Find out what a rare cancer is, and how you might feel about having a rare cancer.
What it is
A cancer is considered rare if it starts in an unusual place in the body. Or if the cancer is an unusual type and needs special treatment.
What makes a cancer rare
There are more than 200 different types of cancer, including leukaemias and lymphomas. They develop from the different types of cells in different parts of the body.
Some of these cancers are common, such as breast, bowel, prostate and lung cancer. Some types are uncommon and some are rare.
Experts have slightly different ideas about what makes a cancer rare. Some say that a type of cancer is rare if fewer than 2 in 100,000 people are diagnosed with it each year.
Other experts say it is rare if fewer than 6 in 100,000 people are diagnosed each year. This means that 1 in 5 people diagnosed with cancer in Europe have a rare type.
Research also shows that about 1 in 3 people with a rare cancer have a particularly rare type.
Sub types of more common cancers
Doctors and researchers are learning more and more about cancer, leukaemias and lymphomas. They are identifying particular features that divide some cancers into sub types. Some of these sub types are considered rare.
Some rare sub types are treated the same way as other cancers of that type. Some cancer sub types are treated differently. For example, small cell cancer of the cervix is treated differently to most other cervical cancers.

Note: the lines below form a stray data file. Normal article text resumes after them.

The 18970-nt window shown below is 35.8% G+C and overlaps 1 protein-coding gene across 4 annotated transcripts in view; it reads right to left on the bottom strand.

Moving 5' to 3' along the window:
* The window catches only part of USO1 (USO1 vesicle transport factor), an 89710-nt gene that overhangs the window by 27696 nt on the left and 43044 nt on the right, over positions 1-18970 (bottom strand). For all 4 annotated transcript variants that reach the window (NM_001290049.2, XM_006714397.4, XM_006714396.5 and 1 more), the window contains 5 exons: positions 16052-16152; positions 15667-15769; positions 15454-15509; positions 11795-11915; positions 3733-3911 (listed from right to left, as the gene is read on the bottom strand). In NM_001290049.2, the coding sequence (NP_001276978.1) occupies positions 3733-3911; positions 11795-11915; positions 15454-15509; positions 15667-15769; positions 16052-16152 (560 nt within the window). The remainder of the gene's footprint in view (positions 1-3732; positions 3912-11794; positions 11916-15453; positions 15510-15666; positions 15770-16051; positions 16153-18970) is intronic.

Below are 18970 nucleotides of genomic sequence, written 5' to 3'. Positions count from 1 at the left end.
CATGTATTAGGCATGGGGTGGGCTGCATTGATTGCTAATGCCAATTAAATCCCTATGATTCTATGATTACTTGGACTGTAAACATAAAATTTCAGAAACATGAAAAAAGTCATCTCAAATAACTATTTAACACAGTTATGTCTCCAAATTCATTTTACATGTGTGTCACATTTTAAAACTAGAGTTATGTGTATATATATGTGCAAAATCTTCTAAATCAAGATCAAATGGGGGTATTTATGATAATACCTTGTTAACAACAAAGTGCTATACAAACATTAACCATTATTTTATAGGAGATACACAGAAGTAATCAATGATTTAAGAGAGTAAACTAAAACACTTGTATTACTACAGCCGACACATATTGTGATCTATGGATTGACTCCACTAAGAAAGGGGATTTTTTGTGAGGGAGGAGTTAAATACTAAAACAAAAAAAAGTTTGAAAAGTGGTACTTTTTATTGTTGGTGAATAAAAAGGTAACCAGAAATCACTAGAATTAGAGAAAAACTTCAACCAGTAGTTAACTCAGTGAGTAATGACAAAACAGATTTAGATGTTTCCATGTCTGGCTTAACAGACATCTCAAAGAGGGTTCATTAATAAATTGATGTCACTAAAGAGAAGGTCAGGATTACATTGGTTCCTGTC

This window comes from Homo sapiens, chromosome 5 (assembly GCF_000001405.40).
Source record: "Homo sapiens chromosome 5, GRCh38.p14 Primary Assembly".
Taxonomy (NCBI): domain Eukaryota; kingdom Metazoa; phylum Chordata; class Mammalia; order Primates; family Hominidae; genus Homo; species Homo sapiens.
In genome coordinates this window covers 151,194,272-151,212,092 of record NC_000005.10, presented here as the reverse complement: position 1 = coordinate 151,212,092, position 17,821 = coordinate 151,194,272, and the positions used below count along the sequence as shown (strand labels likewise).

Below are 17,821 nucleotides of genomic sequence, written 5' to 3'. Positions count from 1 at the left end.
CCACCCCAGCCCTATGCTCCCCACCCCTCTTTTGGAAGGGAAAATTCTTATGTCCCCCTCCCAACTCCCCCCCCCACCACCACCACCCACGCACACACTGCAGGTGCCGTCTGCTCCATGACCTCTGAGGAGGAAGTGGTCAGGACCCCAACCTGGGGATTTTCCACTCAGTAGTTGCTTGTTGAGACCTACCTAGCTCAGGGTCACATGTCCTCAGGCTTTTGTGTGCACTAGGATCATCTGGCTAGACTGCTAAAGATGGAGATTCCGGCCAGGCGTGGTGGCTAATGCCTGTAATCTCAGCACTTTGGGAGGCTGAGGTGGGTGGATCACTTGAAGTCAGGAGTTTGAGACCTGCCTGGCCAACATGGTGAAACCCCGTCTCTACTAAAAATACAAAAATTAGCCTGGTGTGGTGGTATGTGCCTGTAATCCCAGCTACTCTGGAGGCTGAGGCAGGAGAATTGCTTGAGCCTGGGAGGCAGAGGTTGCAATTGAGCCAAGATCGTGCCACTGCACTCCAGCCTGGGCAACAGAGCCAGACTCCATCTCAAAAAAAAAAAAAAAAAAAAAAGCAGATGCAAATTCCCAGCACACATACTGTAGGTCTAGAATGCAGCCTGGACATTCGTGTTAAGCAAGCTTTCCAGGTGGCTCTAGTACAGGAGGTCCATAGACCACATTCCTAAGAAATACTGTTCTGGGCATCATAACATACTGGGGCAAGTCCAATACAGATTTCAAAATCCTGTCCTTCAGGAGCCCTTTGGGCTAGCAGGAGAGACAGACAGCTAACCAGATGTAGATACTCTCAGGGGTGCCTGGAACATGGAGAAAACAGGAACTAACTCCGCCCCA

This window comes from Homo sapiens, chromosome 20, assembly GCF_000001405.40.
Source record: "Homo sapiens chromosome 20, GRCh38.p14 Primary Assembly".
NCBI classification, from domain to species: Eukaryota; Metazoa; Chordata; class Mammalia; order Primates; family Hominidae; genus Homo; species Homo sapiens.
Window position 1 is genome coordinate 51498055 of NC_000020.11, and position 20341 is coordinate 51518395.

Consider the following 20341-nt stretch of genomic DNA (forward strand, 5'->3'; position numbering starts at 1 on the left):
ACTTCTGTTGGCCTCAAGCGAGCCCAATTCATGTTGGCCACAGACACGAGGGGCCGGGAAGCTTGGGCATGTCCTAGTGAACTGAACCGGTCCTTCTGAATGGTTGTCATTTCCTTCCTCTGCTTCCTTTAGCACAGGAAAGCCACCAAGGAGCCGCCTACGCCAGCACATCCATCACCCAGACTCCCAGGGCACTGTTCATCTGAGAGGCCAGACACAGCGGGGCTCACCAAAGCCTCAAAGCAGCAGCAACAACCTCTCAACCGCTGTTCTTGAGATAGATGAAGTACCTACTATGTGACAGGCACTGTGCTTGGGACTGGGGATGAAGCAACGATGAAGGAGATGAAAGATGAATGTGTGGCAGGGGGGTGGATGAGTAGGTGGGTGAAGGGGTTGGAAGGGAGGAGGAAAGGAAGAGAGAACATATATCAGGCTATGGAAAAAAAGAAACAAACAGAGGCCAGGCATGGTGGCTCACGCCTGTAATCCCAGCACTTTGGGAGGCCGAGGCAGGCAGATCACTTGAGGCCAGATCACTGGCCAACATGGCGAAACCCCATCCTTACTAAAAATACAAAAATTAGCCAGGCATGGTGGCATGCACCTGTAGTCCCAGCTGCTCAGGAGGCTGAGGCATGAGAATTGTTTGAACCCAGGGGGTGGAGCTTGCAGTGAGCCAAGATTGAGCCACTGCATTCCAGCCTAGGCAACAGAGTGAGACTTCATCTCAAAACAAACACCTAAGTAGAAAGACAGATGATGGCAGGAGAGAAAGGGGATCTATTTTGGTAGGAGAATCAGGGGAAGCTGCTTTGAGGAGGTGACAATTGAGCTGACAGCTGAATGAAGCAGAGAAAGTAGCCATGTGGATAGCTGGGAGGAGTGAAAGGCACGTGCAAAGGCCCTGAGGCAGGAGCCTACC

It can be more difficult to find useful information about a rare type of cancer. Ask your doctor or specialist nurse if they know of any suitable information. You could ask about the best term to use if you want to look for information online.
To see if we have any information, type the name in the search box at the top of each page. Or look for your cancer type on our A to Z list of cancer types.
Coping and isolation
Many people feel isolated if they have a rare type of cancer. You might find that you are less likely to meet other people with the same type.
Having a rare cancer could mean you need to travel to a specialist hospital for treatment. This might be far from your home. You could feel cut off from family and friends. So it's important to give yourself time to cope.